His advice probably would have been the prudent course of action, but I never even considered it. Without making any reply I turned back to Rolfe lying in the street. The black shiny puddle beneath him was not so black anymore but larger. I rushed back and helped to keep his leg elevated.
Within maybe two more minutes an ambulance was trundling down the street from up above us. Giovanni was at the door across the street speaking to the woman that Heinrich had so addled. Heinrich was back at Rolfe’s side. I shot him a brief questioning look between his whispered assurances, “alles ist Gut, Ja?” To me, “They took everything, our money, our wallets, our identification cards, everything.”
“They took paper.” I said it simply, neither with an excess of reassurance nor with any particular coldness. Heinrich looked as though he was about to argue but then the paramedics were there, checking to see that Rolfe was conscious and struggling to examine his own wounds in their own shadows cast by the ambulance headlights.
As they tended to Rolfe, Heinrich said to me, “Tell them I want to stay with him.” I gave him a nod but did not speak immediately. He became more agitated. “Tell them I want to go with them!”
I made a curt motion with one hand meant to calm him. As one medic leaned momentarily I broke in, “Signor, lui,” indicating Heinrich, “va con lui,” indicating Rolfe. The paramedic gave me a look and then a slight nod.
Not hearing a response or noticing the nod Heinrich again became agitated. “TELL them I want to stay with him!”
Again I made a gesture meant to calm him. “Tutto e gut.” The languages were mixing inevitably into incomprehensibility within my head.
We all lifted Rolfe onto the stretcher together, bathing his body in light for the first time at the back of the ambulance. He looked very pale in contrast to his pants, which were dark and heavy looking with blood. Heinrich leapt like an eager dog ahead of his master into the ambulance before the stretcher. The doors closed and the ambulance sped off as quickly as it could down the narrow bumpy lane. Giovanni too sped off on his motorbike, I presume that he went back to check on Lyndon. That left myself and Gunther-with-the-lisp and the other German whose name I have since forgotten, standing around an ownerless bloody puddle.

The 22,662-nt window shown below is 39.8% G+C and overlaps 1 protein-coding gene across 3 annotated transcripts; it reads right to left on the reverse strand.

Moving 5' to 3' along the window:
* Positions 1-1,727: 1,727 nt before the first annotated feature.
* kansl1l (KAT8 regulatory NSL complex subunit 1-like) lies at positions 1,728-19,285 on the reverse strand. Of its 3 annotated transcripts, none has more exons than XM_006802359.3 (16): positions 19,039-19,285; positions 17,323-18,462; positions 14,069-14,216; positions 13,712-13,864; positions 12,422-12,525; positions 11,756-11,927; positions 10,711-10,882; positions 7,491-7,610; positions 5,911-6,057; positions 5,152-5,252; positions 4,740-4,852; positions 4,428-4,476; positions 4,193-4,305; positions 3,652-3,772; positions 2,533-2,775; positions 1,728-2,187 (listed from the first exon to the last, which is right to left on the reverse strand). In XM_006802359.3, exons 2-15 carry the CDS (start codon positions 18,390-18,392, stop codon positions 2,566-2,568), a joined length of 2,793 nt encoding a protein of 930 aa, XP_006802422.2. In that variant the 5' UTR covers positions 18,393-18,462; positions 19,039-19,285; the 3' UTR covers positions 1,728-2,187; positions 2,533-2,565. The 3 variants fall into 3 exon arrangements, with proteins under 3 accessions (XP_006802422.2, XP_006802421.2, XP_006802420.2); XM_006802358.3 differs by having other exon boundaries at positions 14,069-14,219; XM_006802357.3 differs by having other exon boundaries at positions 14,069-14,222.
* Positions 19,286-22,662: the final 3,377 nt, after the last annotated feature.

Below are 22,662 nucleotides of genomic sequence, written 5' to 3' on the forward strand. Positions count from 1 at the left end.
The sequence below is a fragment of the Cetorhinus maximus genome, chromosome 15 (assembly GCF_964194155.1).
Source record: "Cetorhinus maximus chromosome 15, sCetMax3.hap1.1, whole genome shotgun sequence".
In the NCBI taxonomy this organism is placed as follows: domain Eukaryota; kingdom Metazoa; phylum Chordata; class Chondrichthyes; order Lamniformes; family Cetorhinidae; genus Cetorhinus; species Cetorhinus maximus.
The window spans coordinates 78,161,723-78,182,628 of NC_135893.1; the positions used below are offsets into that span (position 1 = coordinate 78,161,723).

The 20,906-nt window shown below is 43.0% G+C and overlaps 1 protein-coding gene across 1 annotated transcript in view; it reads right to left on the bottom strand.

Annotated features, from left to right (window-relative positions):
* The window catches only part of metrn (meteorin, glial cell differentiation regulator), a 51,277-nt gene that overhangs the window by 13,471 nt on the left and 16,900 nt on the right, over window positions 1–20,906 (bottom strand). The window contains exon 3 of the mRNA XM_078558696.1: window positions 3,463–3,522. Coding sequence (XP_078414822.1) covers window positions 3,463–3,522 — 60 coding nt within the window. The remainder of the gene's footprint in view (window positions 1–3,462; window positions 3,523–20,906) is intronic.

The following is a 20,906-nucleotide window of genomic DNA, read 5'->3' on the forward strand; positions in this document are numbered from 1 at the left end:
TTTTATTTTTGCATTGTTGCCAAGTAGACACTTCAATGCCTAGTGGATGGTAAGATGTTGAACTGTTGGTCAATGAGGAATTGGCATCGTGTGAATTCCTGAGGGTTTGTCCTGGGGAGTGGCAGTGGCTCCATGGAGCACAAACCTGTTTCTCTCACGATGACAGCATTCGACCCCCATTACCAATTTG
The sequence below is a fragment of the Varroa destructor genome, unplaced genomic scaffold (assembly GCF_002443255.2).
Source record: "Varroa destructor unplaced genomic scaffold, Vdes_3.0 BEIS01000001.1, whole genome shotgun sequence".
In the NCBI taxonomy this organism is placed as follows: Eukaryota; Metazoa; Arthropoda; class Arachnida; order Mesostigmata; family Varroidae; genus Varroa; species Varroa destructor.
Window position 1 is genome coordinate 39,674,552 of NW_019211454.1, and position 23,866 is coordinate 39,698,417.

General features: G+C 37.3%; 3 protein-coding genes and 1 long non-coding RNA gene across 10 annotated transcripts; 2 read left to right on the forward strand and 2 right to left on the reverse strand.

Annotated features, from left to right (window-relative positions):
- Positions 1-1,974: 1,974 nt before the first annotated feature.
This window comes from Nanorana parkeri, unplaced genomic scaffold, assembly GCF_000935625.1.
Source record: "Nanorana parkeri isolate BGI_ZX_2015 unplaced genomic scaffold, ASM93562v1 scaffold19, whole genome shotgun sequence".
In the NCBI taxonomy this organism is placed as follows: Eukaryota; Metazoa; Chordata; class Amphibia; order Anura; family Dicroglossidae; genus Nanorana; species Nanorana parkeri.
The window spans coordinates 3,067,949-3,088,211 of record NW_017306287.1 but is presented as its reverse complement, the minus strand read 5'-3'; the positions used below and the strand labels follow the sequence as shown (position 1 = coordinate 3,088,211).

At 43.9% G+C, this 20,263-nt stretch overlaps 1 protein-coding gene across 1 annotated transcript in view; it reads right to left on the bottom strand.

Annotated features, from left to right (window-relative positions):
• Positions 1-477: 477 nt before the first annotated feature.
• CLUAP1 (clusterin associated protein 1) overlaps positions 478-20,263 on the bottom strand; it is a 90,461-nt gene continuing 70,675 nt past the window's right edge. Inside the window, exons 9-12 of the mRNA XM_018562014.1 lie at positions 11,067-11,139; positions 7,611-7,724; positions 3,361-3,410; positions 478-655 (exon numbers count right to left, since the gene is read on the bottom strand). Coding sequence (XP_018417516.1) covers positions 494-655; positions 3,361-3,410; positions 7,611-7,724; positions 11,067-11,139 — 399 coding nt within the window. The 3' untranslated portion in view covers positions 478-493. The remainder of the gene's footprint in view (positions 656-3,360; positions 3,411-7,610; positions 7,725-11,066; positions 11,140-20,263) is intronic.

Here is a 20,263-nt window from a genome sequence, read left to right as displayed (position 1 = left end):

The three of us walked back the last two blocks to the hostel. In the aftermath of an adrenaline rush they attempted to explain to me what happened but were too excited to make much sense in a language not their own. They wanted to talk. They needed to talk. Fear and rage and indignation and helplessness forced their words out in a tumble. I wanted to talk too, but it was my turn to listen. I needed someone to tell the story too, who could understand the nagging guilt clawing at me for taking them out in the first place, for letting them drink so much, and for leaving them to take their own route when we were only halfway back. But who would listen to me? Not the victims, no, it was my turn to listen.
As we came within sight of the hostel, Giovanni circled us again on his motorbike, making one last check. My shirt was slung negligently over my left shoulder. I loathed the thought of putting it back on, feeling the cloying stickiness of Rolf’s blood in it.
At the hostel we found Gemma and Lizzie sitting on the rooftop terrace with their own accounts to give. It was still my turn to listen. The time was maybe 5:00 AM. Giovanni made us tea and I listened to everything. Within an hour Rolfe and Lyndon returned from the hospital. Lyndon was carried up the stairs, Rolfe, drugged, stubbornly refusing any assistance but climbing the three flights under his own power.
Inside, the scene was repeated once again. Stories retold all in a confusion. There was another round of tea. I listened. I felt pride, both of my knowledge of the city and my reaction to the situation, but there were no thank-yous. No one called me heroic. And did I want to be acknowledged as such? The guilt still chewed at me too. I wanted someone to listen.
As the sun rose fully and the clock marched nearer to seven the people slowly drifted off (some with more grace than others) in search of their beds. I was soon alone with the taste of guilt and injured pride in my mouth. The now tepid tea would not rinse the flavor away. Napoli began to stir awake around me but there was no one to listen.